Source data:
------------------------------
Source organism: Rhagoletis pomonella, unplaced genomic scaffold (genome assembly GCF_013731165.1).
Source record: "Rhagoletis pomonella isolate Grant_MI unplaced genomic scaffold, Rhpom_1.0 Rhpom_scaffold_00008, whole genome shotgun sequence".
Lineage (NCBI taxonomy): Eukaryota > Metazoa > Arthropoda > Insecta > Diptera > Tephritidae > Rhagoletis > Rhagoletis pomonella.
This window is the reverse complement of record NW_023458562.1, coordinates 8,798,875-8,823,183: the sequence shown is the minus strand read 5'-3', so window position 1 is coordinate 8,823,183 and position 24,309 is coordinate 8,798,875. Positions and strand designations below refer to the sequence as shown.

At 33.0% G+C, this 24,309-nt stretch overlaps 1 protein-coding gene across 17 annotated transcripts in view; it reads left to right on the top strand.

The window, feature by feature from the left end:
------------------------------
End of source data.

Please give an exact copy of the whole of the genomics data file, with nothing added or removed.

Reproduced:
Source organism: Rhagoletis pomonella, unplaced genomic scaffold (genome assembly GCF_013731165.1).
Source record: "Rhagoletis pomonella isolate Grant_MI unplaced genomic scaffold, Rhpom_1.0 Rhpom_scaffold_00008, whole genome shotgun sequence".
Lineage (NCBI taxonomy): Eukaryota > Metazoa > Arthropoda > Insecta > Diptera > Tephritidae > Rhagoletis > Rhagoletis pomonella.
This window is the reverse complement of record NW_023458562.1, coordinates 8,798,875-8,823,183: the sequence shown is the minus strand read 5'-3', so window position 1 is coordinate 8,823,183 and position 24,309 is coordinate 8,798,875. Positions and strand designations below refer to the sequence as shown.

At 33.0% G+C, this 24,309-nt stretch overlaps 1 protein-coding gene across 17 annotated transcripts in view; it reads left to right on the top strand.

The window, feature by feature from the left end: